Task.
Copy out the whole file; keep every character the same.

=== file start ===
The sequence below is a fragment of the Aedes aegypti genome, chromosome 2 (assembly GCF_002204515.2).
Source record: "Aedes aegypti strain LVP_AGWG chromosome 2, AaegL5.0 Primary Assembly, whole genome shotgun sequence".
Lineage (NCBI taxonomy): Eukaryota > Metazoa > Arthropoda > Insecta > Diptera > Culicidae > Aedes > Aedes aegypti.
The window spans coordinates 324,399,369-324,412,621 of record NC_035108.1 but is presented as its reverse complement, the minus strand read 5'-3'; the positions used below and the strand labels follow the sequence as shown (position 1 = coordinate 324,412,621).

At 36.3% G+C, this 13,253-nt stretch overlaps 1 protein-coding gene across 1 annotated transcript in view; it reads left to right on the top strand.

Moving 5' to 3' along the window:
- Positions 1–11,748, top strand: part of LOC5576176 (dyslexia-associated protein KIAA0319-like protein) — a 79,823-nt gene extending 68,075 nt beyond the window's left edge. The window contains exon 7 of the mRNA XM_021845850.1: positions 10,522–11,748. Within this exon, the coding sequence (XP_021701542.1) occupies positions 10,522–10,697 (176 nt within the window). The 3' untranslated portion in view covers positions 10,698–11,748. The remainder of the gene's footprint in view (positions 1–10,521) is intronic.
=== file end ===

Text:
The sequence below is a fragment of the Aedes aegypti genome, chromosome 2 (assembly GCF_002204515.2).
Source record: "Aedes aegypti strain LVP_AGWG chromosome 2, AaegL5.0 Primary Assembly, whole genome shotgun sequence".
Lineage (NCBI taxonomy): Eukaryota > Metazoa > Arthropoda > Insecta > Diptera > Culicidae > Aedes > Aedes aegypti.
The window spans coordinates 324,399,369-324,412,621 of record NC_035108.1 but is presented as its reverse complement, the minus strand read 5'-3'; the positions used below and the strand labels follow the sequence as shown (position 1 = coordinate 324,412,621).

At 36.3% G+C, this 13,253-nt stretch overlaps 1 protein-coding gene across 1 annotated transcript in view; it reads left to right on the top strand.

Moving 5' to 3' along the window:
- Positions 1–11,748, top strand: part of LOC5576176 (dyslexia-associated protein KIAA0319-like protein) — a 79,823-nt gene extending 68,075 nt beyond the window's left edge. The window contains exon 7 of the mRNA XM_021845850.1: positions 10,522–11,748. Within this exon, the coding sequence (XP_021701542.1) occupies positions 10,522–10,697 (176 nt within the window). The 3' untranslated portion in view covers positions 10,698–11,748. The remainder of the gene's footprint in view (positions 1–10,521) is intronic.